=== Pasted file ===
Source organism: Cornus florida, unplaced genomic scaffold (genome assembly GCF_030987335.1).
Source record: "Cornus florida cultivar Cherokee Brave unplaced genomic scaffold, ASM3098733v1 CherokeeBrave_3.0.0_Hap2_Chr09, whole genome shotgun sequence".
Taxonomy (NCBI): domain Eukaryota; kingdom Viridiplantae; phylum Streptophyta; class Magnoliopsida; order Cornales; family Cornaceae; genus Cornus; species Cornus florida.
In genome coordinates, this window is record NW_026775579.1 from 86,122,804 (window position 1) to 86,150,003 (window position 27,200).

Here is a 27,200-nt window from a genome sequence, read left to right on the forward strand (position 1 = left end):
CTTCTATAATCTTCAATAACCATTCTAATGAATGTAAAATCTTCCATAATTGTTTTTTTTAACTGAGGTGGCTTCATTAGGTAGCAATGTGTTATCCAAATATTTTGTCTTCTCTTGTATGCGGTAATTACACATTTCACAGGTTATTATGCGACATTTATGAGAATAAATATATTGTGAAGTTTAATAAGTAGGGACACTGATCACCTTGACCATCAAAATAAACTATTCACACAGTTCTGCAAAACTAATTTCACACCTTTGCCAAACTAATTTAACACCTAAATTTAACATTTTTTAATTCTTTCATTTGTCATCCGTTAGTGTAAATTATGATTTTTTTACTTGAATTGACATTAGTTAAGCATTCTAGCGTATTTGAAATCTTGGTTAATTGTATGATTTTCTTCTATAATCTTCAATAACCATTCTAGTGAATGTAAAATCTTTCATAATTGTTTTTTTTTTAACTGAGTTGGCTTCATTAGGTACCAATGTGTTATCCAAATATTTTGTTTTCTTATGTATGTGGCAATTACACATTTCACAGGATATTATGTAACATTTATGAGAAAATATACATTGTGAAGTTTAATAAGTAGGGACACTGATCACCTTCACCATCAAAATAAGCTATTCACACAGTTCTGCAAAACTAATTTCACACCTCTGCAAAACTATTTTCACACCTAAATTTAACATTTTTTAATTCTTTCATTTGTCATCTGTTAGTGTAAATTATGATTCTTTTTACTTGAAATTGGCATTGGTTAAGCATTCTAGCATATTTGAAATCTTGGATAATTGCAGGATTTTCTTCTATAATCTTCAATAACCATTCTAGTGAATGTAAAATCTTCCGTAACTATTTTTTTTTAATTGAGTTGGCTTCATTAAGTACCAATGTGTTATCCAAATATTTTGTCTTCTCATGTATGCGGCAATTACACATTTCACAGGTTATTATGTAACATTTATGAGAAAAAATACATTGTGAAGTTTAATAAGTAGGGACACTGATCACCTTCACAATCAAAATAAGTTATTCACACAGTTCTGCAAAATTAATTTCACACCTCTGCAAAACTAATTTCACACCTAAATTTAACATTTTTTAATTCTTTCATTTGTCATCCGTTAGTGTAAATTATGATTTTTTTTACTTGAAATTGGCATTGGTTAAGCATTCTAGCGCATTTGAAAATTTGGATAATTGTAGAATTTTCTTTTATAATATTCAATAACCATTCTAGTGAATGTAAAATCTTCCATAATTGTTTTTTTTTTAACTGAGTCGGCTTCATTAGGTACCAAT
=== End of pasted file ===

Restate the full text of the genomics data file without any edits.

Source organism: Cornus florida, unplaced genomic scaffold (genome assembly GCF_030987335.1).
Source record: "Cornus florida cultivar Cherokee Brave unplaced genomic scaffold, ASM3098733v1 CherokeeBrave_3.0.0_Hap2_Chr09, whole genome shotgun sequence".
Taxonomy (NCBI): domain Eukaryota; kingdom Viridiplantae; phylum Streptophyta; class Magnoliopsida; order Cornales; family Cornaceae; genus Cornus; species Cornus florida.
In genome coordinates, this window is record NW_026775579.1 from 86,122,804 (window position 1) to 86,150,003 (window position 27,200).

Here is a 27,200-nt window from a genome sequence, read left to right on the forward strand (position 1 = left end):
CTTCTATAATCTTCAATAACCATTCTAATGAATGTAAAATCTTCCATAATTGTTTTTTTTAACTGAGGTGGCTTCATTAGGTAGCAATGTGTTATCCAAATATTTTGTCTTCTCTTGTATGCGGTAATTACACATTTCACAGGTTATTATGCGACATTTATGAGAATAAATATATTGTGAAGTTTAATAAGTAGGGACACTGATCACCTTGACCATCAAAATAAACTATTCACACAGTTCTGCAAAACTAATTTCACACCTTTGCCAAACTAATTTAACACCTAAATTTAACATTTTTTAATTCTTTCATTTGTCATCCGTTAGTGTAAATTATGATTTTTTTACTTGAATTGACATTAGTTAAGCATTCTAGCGTATTTGAAATCTTGGTTAATTGTATGATTTTCTTCTATAATCTTCAATAACCATTCTAGTGAATGTAAAATCTTTCATAATTGTTTTTTTTTTAACTGAGTTGGCTTCATTAGGTACCAATGTGTTATCCAAATATTTTGTTTTCTTATGTATGTGGCAATTACACATTTCACAGGATATTATGTAACATTTATGAGAAAATATACATTGTGAAGTTTAATAAGTAGGGACACTGATCACCTTCACCATCAAAATAAGCTATTCACACAGTTCTGCAAAACTAATTTCACACCTCTGCAAAACTATTTTCACACCTAAATTTAACATTTTTTAATTCTTTCATTTGTCATCTGTTAGTGTAAATTATGATTCTTTTTACTTGAAATTGGCATTGGTTAAGCATTCTAGCATATTTGAAATCTTGGATAATTGCAGGATTTTCTTCTATAATCTTCAATAACCATTCTAGTGAATGTAAAATCTTCCGTAACTATTTTTTTTTAATTGAGTTGGCTTCATTAAGTACCAATGTGTTATCCAAATATTTTGTCTTCTCATGTATGCGGCAATTACACATTTCACAGGTTATTATGTAACATTTATGAGAAAAAATACATTGTGAAGTTTAATAAGTAGGGACACTGATCACCTTCACAATCAAAATAAGTTATTCACACAGTTCTGCAAAATTAATTTCACACCTCTGCAAAACTAATTTCACACCTAAATTTAACATTTTTTAATTCTTTCATTTGTCATCCGTTAGTGTAAATTATGATTTTTTTTACTTGAAATTGGCATTGGTTAAGCATTCTAGCGCATTTGAAAATTTGGATAATTGTAGAATTTTCTTTTATAATATTCAATAACCATTCTAGTGAATGTAAAATCTTCCATAATTGTTTTTTTTTTAACTGAGTCGGCTTCATTAGGTACCAAT